In any one of the present Examples, the number of times that abnormal discharge occurred during sputtering was 50 times or lower. On the other hand, in Comparative Examples 1, 2, 3, and 4, the number of times that abnormal discharge occurred during sputtering was 100 times or greater. Specifically, in Comparative Example 1 in which the Na content is as great as 1.5 at % and a hot pressing temperature is as high as 950° C., Comparative Example 2 in which the Na content is as great as 1.5 at % and the average particle size of NaF is as great as 10 μm, Comparative Example 3 in which the Na content is as great as 1.5 at % and a hot pressing temperature is as low as 300° C., and Comparative Example 4 in which the Na content is as great as 3 at %, abnormal discharge occurs in many times.

Furthermore, in the present Examples, the Na content in a film before heat treatment is 0.05 at % or greater, and the Na content in a film post heat treatment is 0.3 at % or greater. In the present Examples, the F (fluorine) content in a film post heat treatment is 0 at %, and thus, it is found that F may be removed from a film by heat treatment.

Also, in the present Examples, a metal Ga single phase is not seen using XRD, and thus, all of Ga in the target green body is contained in a form of a Cu—Ga binary alloy.

On the other hand, in Comparative Example 6, the Na content in a film before/after heat treatment is 2 at % or greater, whereas the F (fluorine) content in a film post heat treatment undesirably remains 1 at % or greater. Also, in Comparative Examples 5 and 7 in which the Na content is 0.03 at % and 0.02 at %, respectively, the Na content in a film before/after heat treatment is 0.1 at % or lower, and thus, there is little Na in the film.

In Comparative Examples 1, 2, 3, 4, 8, 9, 10, 11, and 12, cracking and chipping occur, and thus, an element measurement before/after heat treatment is not carried out.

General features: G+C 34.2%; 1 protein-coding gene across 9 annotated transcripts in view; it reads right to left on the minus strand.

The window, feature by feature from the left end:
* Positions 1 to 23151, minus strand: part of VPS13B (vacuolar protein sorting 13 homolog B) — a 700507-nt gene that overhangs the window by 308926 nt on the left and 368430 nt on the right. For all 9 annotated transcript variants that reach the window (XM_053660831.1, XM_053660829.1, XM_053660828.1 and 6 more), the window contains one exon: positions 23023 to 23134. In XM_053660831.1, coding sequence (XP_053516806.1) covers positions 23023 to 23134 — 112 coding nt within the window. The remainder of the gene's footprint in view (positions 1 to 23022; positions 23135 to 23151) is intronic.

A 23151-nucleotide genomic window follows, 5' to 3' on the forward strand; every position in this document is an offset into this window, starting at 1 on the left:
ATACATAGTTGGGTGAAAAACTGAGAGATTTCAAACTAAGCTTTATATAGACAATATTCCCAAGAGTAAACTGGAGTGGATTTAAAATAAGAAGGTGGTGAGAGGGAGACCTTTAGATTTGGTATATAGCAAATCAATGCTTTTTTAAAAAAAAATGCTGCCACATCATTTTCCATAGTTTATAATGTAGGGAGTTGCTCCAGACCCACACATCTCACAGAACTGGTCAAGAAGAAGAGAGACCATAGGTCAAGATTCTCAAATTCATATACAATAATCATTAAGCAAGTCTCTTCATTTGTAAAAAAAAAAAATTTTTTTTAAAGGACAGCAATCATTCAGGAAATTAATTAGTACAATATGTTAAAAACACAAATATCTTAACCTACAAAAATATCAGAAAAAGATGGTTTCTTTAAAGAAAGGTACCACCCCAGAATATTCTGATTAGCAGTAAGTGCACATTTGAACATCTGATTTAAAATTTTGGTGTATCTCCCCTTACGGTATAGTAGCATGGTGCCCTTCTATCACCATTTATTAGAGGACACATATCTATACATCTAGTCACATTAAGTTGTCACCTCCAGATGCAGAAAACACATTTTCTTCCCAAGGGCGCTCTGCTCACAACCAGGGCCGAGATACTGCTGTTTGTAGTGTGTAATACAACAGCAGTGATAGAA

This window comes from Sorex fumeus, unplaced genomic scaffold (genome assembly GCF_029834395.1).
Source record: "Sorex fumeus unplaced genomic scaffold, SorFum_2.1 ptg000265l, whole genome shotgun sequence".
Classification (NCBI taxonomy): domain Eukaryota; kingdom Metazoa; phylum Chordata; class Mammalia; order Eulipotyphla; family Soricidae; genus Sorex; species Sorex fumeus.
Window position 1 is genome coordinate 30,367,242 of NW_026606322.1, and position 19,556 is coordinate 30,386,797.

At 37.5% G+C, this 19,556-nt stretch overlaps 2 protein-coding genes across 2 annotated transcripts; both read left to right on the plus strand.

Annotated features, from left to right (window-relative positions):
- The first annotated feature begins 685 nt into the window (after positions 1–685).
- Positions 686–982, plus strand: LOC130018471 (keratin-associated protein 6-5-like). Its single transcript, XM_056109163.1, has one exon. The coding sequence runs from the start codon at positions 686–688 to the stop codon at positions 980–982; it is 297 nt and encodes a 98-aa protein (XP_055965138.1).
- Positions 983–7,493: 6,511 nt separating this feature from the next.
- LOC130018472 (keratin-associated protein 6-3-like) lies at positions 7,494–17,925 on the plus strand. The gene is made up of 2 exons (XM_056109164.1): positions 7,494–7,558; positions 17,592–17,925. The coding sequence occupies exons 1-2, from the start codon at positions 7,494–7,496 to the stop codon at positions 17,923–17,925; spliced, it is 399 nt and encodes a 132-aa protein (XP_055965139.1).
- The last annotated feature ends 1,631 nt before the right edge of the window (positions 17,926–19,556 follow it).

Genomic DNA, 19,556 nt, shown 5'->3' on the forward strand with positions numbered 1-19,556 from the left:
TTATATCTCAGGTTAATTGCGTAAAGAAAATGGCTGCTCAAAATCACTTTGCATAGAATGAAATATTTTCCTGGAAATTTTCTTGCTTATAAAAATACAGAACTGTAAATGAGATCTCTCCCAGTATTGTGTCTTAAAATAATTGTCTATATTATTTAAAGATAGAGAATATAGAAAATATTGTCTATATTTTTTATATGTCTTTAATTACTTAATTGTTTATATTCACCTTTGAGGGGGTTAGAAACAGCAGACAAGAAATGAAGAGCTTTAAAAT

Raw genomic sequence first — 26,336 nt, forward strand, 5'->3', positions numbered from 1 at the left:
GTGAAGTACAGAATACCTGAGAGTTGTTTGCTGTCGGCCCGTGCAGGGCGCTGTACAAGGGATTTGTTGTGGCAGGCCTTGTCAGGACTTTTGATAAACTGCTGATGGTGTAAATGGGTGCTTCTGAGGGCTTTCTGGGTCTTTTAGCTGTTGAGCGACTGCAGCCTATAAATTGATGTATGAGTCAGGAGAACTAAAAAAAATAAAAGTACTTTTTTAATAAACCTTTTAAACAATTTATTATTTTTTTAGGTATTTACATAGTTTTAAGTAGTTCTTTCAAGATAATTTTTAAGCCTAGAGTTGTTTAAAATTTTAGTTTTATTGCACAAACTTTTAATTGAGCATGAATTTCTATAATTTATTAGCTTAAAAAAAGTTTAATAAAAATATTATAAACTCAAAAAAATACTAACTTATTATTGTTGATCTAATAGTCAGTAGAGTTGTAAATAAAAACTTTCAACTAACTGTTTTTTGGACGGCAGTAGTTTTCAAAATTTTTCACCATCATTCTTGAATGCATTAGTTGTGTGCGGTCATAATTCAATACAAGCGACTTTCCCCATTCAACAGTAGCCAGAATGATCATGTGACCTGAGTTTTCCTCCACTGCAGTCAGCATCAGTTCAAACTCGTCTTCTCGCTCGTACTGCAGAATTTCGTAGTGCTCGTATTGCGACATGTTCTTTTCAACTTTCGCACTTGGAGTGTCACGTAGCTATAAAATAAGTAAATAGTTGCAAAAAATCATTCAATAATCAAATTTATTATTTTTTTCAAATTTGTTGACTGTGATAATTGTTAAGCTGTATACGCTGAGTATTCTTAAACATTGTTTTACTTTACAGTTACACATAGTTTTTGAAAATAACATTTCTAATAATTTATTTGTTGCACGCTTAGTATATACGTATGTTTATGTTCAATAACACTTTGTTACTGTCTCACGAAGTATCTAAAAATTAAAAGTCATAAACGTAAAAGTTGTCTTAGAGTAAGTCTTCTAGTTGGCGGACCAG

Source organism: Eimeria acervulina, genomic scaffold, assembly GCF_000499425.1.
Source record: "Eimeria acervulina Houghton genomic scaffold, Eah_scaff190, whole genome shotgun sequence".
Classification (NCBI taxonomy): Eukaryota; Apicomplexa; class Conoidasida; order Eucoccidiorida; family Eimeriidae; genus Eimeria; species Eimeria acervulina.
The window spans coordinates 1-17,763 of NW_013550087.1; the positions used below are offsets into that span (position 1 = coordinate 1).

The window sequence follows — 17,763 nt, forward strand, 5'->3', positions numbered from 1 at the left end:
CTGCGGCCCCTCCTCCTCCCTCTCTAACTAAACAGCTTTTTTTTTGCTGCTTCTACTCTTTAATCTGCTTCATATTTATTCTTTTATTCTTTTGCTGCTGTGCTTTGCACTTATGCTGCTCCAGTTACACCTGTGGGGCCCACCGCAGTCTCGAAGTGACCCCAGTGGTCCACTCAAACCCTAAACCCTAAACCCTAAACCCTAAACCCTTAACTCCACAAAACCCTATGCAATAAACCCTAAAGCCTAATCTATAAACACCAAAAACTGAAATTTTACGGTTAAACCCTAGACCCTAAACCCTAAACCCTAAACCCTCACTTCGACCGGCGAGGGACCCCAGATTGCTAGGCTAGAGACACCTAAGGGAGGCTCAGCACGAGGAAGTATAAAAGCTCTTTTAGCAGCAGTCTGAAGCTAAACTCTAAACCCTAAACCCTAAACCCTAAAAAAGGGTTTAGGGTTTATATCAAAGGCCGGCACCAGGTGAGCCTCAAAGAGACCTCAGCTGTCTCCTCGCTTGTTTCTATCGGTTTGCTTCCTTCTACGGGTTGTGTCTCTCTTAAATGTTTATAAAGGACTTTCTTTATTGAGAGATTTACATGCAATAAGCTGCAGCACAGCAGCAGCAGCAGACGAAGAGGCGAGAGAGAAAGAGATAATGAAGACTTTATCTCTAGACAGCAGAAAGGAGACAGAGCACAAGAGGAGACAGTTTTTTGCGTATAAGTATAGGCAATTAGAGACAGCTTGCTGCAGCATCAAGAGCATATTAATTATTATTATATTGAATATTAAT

As described above, according to the sputtering target of in the present invention, since 20 to 40 at % of Ga and 0.05 to 1 at % of Na are contained in the state of a NaF compound, and a remaining portion has a component composition consisting of Cu and unavoidable impurities, a Cu—Ga film favorably containing Na which has a high melting point and a boiling point and is effective for the improvement in power generation efficiency may be formed using the sputtering method.

Therefore, the sputtering target of the present invention is employed so as to form a light absorbing layer using the sputtering method, a solar cell, to which Na may favorably be added and exhibits high power generation efficiency, may be produced.

The technical scope of the present invention is not limited to the aforementioned embodiments and Examples, but the present invention may be modified in various ways without departing from the scope or teaching of the present invention.

Claims

1. A sintered sputtering target consisting of:

Ga in an amount of 20 to 40 at % of a total amount of Ga, Na, and Cu,
Na in an amount of 0.05 to 1 at % of the total amount of Ga, Na, and Cu, and
a remaining portion having a component composition consisting of Cu and unavoidable impurities,
wherein the Na is present in the form of NaF, which is dispersed in said sputtering target; and
said NaF has an average particle size of 5 μm or lower.

2. The sputtering target according to claim 1, wherein Ga is contained in a form of a Cu—Ga binary alloy.

3. A method for producing the sputtering target according to claim 1, the method comprising the steps of:

forming a molded article consisting of a mixed powder of NaF powder and Cu—Ga powder or a mixed powder of NaF powder, Cu—Ga powder, and Cu powder; and
sintering the molded article in a vacuum atmosphere, an inert gas atmosphere, or a reducing atmosphere.

4. A method for producing the sputtering target according to claim 1, the method comprising the step of:

sintering a mixed powder of NaF powder and Cu—Ga powder or a mixed powder of NaF powder, Cu—Ga powder, and Cu powder using a hot pressing in a vacuum atmosphere or an inert gas atmosphere.

5. A method for producing the sputtering target according to claim 1, the method comprising the step of:

sintering a mixed powder of NaF powder and Cu—Ga powder or a mixed powder of NaF powder, Cu—Ga powder, and Cu powder by hot isostatic pressing.

6. The method for producing a sputtering target according to claim 3, wherein sintering is performed at a temperature of 700° C. to 950° C. after the formation of the molded article.

7. The method for producing a sputtering target according to claim 4, wherein hot pressing is performed at a temperature of 500° C. to 800° C.

8. The method for producing a sputtering target according to claim 5, wherein the hot isostatic pressing is performed at a temperature of 500° C. to 800° C. and at a pressure of 30 MPa to 150 MPa.

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Patent History

Patent number: 8795489
Type: Grant
Filed: Nov 4, 2010
Date of Patent: Aug 5, 2014
Patent Publication Number: 20120217157
Assignee: Mitsubishi Materials Corporation (Tokyo)
Inventors: Shoubin Zhang (Sanda), Yoshinori Shirai (Sanda)
Primary Examiner: John Brayton
Application Number: 13/262,540